Monday, November 28, 2011

Laughing at Murphy

Two approaches to Murphy…

I’m too strong for Murphy. He never comes near me.
Hmmm. You were checking your phone while driving and then ran into the back of a truck? And then the next day your phone stopped working? And then because your phone wasn’t working you missed a job interview? That’s not Murphy? I would have just said Murphy jumped out onto the road.
Not Murphy. Coincidence!
That’s what Murphy is. Coincidental cluster of bad luck. A series of unfortunate events.
Anyway, I’m stronger than Murphy.
You don’t fight Murphy by trying to be stronger than him. You LAUGH at him. That’s why there are Murphy’s Laws. ”Whatever CAN go wrong, WILL go wrong.” You laugh out loud. Murphy HATES that. He runs away and hides. As long as you keep laughing he stays away.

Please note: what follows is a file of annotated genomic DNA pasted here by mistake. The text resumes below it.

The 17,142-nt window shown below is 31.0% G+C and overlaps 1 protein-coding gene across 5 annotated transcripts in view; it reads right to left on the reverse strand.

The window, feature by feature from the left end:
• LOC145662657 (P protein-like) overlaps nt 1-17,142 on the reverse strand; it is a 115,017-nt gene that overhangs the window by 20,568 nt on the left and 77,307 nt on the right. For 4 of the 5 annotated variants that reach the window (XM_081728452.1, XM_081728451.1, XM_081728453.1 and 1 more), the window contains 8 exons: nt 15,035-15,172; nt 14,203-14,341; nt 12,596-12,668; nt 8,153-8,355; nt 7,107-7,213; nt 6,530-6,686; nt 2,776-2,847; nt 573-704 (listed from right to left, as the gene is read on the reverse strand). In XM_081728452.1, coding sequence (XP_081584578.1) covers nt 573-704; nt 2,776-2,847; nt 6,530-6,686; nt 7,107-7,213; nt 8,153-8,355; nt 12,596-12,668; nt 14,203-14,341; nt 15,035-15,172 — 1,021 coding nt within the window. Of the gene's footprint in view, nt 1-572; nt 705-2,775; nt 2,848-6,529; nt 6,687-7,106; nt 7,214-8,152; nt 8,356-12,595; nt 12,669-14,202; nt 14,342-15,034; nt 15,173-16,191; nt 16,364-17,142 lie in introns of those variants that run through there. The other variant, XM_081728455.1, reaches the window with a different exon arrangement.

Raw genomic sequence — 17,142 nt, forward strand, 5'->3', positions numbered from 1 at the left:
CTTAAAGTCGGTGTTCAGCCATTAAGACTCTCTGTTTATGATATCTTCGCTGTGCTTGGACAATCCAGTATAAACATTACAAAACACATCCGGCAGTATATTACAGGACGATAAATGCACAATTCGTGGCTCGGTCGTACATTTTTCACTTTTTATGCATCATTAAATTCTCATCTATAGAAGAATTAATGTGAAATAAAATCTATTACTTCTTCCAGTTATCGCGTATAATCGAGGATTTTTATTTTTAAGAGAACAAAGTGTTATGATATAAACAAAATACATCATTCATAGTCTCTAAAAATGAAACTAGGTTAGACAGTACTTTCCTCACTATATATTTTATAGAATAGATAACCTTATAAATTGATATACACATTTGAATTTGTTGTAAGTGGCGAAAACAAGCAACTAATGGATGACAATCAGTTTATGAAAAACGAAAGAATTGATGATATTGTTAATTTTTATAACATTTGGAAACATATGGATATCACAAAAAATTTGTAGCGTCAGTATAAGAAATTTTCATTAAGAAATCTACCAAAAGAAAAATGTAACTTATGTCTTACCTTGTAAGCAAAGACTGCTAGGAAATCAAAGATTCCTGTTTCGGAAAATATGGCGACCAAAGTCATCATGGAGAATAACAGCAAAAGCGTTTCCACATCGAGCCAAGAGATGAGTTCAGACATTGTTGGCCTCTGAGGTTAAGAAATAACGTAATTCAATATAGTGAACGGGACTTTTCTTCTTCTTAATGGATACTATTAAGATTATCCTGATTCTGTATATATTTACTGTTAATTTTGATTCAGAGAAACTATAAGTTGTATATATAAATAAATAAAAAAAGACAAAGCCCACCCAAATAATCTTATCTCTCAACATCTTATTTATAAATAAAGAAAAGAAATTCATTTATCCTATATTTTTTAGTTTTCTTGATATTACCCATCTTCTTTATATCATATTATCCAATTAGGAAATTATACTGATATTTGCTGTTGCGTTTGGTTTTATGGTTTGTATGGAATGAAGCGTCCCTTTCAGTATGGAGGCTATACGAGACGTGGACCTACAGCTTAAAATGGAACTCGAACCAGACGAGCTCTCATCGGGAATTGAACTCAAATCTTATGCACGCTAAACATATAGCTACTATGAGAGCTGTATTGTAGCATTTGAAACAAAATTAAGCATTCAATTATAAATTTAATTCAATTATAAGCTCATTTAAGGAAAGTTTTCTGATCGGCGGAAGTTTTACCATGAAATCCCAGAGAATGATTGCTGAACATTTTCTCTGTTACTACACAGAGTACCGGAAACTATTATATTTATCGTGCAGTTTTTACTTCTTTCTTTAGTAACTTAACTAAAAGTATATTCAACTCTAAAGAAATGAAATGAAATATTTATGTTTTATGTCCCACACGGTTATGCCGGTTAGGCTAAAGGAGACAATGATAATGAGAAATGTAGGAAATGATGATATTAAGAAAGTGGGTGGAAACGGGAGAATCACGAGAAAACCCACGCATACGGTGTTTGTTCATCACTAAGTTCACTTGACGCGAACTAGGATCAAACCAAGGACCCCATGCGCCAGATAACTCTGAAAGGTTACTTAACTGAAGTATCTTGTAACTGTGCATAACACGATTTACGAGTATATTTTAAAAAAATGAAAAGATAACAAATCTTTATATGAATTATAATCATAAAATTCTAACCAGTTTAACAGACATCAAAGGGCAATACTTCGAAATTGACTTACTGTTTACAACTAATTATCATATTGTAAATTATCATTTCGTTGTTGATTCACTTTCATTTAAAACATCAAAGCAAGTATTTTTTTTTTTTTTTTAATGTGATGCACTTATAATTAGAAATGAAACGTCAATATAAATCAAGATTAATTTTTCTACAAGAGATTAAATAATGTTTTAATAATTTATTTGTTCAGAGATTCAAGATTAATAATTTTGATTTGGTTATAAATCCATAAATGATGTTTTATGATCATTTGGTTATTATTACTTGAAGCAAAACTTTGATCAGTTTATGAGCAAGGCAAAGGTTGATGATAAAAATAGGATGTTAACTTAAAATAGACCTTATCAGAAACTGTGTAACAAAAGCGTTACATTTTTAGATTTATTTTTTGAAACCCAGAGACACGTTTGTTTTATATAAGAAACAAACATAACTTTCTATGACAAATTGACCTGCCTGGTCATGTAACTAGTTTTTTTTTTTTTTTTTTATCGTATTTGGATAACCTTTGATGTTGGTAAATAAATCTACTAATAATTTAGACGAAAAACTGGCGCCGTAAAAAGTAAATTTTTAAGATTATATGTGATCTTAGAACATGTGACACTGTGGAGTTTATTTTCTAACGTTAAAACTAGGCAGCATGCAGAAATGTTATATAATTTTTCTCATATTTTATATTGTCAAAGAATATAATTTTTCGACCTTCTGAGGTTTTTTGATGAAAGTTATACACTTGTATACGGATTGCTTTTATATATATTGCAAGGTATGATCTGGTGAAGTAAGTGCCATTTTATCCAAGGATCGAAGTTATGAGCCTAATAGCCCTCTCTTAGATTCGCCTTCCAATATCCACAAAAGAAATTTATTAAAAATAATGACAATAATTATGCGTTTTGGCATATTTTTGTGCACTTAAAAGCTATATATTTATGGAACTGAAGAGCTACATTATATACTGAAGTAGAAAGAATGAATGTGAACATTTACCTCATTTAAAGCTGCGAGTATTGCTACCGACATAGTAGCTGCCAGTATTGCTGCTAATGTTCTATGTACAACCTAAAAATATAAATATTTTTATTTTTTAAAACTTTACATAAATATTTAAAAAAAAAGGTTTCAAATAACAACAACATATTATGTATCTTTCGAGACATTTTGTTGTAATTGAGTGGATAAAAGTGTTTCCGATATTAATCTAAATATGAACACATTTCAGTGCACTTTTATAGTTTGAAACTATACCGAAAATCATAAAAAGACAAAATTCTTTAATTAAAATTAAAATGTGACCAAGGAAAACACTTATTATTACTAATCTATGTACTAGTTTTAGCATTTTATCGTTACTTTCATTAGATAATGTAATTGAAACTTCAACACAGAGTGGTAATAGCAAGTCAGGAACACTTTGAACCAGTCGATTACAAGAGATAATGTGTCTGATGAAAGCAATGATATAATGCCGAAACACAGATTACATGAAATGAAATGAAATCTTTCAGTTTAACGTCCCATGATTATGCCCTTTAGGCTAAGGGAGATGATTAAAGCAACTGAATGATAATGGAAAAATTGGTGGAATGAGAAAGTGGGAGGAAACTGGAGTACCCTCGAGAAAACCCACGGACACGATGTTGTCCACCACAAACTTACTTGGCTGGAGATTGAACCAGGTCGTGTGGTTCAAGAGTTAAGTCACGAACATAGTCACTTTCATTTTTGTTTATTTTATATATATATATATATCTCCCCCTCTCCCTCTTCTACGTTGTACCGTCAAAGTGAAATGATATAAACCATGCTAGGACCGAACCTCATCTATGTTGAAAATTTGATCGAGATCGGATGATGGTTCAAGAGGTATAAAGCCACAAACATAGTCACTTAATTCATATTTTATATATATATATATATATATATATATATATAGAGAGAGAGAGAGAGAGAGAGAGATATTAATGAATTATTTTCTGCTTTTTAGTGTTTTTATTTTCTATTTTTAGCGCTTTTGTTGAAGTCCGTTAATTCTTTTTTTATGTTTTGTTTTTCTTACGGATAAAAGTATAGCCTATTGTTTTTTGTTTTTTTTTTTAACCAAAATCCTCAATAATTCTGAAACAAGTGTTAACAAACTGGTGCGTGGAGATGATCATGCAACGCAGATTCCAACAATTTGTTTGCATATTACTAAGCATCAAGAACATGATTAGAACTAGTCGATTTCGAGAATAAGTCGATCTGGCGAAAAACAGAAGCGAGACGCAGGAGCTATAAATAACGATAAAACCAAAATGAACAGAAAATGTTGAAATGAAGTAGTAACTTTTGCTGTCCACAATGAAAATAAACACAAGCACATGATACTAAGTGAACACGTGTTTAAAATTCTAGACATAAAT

He comes back?
He comes back when you get stressed and stop laughing at life. He loves playing around with serious and stressed-out people.  Easy meat for him. Laughing people aren’t.

Expressions signifying being in denial:
Superlatives. “I’m too strong…”
A counter explanation: “Not Murphy! Coincidence!”

But laughing at Murphy may also be another kind of denial. He’s unpredictable. “If you predict a Murphy event will happen, it will not.”


Anonymous said...

Murphy Law? Life is unpredictable. As day by day, and time goes by, people like to pay what they like to and don't admit what the bad luck they went through. Murphy Law might turn to a sad ending in one's life, but the joke always welcomes to cheer in one's life. After all, we have to face what we had and change it becomes a good solution, that's the theme how to cope with it.

Barry Natusch said...

Murphy helps distance ourselves from bad luck.

Murphy applies a dose of theory to why some bad luck happened.

Murphy lets us view bad luck events with delicious irony.

Murphy helps us be philosophical when things go wrong.